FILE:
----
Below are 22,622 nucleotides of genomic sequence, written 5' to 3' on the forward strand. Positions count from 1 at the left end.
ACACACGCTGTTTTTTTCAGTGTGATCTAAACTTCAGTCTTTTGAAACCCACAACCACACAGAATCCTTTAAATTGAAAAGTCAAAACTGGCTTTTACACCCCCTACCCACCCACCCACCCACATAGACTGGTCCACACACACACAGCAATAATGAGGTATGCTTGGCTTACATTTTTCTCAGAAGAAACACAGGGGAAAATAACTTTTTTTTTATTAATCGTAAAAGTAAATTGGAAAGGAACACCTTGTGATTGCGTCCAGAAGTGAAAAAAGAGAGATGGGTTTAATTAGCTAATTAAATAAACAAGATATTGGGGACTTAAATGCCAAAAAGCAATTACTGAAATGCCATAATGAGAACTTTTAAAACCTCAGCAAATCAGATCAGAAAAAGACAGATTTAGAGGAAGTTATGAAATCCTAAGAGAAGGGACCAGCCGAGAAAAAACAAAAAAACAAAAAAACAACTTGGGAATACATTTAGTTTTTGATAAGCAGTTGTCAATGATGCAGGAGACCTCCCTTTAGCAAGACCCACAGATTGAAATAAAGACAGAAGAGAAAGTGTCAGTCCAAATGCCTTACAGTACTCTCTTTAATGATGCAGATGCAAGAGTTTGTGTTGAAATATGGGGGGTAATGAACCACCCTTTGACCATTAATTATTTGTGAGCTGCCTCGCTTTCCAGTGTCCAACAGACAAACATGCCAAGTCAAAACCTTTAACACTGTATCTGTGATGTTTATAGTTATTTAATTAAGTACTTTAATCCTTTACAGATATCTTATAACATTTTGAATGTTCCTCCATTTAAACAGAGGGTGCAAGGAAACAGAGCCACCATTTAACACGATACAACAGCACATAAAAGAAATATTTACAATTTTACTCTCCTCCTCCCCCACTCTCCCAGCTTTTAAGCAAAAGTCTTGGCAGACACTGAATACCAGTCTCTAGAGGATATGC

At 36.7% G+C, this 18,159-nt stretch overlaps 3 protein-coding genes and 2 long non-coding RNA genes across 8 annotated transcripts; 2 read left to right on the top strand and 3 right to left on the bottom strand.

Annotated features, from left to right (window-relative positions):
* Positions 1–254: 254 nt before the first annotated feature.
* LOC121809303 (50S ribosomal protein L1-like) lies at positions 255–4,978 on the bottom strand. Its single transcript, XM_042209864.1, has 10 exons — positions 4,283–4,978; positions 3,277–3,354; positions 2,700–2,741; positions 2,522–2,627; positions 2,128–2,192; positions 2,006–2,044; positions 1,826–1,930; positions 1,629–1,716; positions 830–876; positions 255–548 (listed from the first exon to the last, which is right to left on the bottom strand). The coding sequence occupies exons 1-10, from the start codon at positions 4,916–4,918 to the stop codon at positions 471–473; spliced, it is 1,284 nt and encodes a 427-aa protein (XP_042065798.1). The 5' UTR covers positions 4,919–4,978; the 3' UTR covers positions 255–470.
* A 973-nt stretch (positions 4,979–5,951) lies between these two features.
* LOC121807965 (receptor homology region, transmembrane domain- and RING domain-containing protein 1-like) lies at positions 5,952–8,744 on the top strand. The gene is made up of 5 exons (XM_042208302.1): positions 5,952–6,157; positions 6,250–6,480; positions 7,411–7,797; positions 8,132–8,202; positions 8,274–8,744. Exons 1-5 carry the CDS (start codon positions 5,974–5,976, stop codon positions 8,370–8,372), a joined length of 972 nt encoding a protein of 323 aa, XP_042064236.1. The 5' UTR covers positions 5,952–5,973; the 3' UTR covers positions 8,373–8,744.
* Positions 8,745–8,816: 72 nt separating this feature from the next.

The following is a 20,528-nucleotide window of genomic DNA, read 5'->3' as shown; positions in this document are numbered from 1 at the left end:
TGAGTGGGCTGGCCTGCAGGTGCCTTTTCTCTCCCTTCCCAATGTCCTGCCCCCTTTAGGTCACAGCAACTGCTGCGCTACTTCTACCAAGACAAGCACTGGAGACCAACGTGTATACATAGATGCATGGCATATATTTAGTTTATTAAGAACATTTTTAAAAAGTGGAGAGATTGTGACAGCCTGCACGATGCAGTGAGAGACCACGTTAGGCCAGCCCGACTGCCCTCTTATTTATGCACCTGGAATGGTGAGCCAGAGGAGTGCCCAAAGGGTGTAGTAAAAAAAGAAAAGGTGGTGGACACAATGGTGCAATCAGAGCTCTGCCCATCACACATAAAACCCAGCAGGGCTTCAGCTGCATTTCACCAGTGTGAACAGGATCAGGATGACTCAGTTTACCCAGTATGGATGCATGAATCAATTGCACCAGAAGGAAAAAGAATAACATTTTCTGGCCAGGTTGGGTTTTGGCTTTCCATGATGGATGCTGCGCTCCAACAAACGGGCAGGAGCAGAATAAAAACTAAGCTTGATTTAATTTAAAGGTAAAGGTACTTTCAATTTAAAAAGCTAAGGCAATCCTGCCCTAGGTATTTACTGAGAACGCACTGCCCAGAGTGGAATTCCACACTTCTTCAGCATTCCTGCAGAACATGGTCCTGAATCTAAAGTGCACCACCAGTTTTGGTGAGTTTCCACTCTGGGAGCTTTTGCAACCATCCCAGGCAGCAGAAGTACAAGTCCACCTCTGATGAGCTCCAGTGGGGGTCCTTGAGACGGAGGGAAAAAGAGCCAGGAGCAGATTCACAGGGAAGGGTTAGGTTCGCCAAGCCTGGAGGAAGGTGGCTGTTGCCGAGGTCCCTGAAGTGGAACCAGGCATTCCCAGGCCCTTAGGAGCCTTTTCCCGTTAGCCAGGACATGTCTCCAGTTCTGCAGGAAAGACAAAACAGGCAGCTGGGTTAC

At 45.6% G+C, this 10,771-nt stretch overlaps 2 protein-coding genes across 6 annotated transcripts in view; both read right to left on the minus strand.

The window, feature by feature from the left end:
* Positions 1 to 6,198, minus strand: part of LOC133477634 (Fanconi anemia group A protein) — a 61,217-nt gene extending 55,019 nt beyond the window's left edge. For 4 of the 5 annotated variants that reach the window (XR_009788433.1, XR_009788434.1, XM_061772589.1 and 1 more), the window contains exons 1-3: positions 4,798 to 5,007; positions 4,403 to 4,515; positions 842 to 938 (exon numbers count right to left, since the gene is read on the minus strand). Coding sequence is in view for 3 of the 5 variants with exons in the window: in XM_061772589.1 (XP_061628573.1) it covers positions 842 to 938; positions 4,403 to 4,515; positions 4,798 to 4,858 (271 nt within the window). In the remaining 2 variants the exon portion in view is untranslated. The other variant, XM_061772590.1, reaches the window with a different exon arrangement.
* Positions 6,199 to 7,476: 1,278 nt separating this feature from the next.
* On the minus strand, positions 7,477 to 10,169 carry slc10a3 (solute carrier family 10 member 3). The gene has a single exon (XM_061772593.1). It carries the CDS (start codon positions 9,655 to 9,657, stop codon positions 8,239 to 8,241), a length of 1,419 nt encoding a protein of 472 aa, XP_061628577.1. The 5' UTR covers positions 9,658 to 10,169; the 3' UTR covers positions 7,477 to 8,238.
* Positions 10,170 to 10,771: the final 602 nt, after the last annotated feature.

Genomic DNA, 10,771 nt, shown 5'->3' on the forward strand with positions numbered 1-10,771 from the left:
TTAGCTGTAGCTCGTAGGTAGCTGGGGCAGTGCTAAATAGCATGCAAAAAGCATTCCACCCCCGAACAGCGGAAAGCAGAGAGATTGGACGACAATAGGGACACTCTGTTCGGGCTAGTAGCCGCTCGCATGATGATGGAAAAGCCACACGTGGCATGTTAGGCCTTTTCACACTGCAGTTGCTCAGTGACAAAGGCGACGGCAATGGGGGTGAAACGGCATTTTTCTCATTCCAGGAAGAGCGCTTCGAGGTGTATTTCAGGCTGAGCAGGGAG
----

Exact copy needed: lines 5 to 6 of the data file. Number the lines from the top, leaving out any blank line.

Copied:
* Positions 1–254: 254 nt before the first annotated feature.
* LOC121809303 (50S ribosomal protein L1-like) lies at positions 255–4,978 on the bottom strand. Its single transcript, XM_042209864.1, has 10 exons — positions 4,283–4,978; positions 3,277–3,354; positions 2,700–2,741; positions 2,522–2,627; positions 2,128–2,192; positions 2,006–2,044; positions 1,826–1,930; positions 1,629–1,716; positions 830–876; positions 255–548 (listed from the first exon to the last, which is right to left on the bottom strand). The coding sequence occupies exons 1-10, from the start codon at positions 4,916–4,918 to the stop codon at positions 471–473; spliced, it is 1,284 nt and encodes a 427-aa protein (XP_042065798.1). The 5' UTR covers positions 4,919–4,978; the 3' UTR covers positions 255–470.